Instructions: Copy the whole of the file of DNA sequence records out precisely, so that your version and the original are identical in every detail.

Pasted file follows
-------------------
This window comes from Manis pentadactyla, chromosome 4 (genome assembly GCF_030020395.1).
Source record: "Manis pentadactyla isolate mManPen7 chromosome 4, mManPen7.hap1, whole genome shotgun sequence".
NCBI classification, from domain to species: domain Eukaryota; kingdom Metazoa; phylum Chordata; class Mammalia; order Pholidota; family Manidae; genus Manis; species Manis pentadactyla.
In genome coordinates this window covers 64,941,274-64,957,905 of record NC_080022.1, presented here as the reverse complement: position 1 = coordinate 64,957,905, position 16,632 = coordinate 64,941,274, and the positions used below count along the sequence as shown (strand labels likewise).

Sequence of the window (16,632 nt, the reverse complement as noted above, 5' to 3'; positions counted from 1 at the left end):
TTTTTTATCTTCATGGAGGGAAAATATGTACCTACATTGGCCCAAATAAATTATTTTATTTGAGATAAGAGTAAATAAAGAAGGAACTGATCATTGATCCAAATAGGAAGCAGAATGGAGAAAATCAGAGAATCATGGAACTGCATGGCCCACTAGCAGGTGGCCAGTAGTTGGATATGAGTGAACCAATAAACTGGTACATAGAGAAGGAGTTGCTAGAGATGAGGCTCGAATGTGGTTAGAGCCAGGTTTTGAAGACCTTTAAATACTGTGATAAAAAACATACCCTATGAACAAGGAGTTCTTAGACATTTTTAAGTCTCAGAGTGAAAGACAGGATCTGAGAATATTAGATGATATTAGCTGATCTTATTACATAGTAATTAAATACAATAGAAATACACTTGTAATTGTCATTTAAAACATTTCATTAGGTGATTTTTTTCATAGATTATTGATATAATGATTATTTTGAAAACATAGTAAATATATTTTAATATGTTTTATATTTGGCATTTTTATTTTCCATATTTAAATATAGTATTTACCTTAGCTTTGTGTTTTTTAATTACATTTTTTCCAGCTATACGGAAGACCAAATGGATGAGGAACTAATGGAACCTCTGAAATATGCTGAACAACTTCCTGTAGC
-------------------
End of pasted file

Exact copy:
This window comes from Manis pentadactyla, chromosome 4 (genome assembly GCF_030020395.1).
Source record: "Manis pentadactyla isolate mManPen7 chromosome 4, mManPen7.hap1, whole genome shotgun sequence".
NCBI classification, from domain to species: domain Eukaryota; kingdom Metazoa; phylum Chordata; class Mammalia; order Pholidota; family Manidae; genus Manis; species Manis pentadactyla.
In genome coordinates this window covers 64,941,274-64,957,905 of record NC_080022.1, presented here as the reverse complement: position 1 = coordinate 64,957,905, position 16,632 = coordinate 64,941,274, and the positions used below count along the sequence as shown (strand labels likewise).

Sequence of the window (16,632 nt, the reverse complement as noted above, 5' to 3'; positions counted from 1 at the left end):
TTTTTTATCTTCATGGAGGGAAAATATGTACCTACATTGGCCCAAATAAATTATTTTATTTGAGATAAGAGTAAATAAAGAAGGAACTGATCATTGATCCAAATAGGAAGCAGAATGGAGAAAATCAGAGAATCATGGAACTGCATGGCCCACTAGCAGGTGGCCAGTAGTTGGATATGAGTGAACCAATAAACTGGTACATAGAGAAGGAGTTGCTAGAGATGAGGCTCGAATGTGGTTAGAGCCAGGTTTTGAAGACCTTTAAATACTGTGATAAAAAACATACCCTATGAACAAGGAGTTCTTAGACATTTTTAAGTCTCAGAGTGAAAGACAGGATCTGAGAATATTAGATGATATTAGCTGATCTTATTACATAGTAATTAAATACAATAGAAATACACTTGTAATTGTCATTTAAAACATTTCATTAGGTGATTTTTTTCATAGATTATTGATATAATGATTATTTTGAAAACATAGTAAATATATTTTAATATGTTTTATATTTGGCATTTTTATTTTCCATATTTAAATATAGTATTTACCTTAGCTTTGTGTTTTTTAATTACATTTTTTCCAGCTATACGGAAGACCAAATGGATGAGGAACTAATGGAACCTCTGAAATATGCTGAACAACTTCCTGTAGC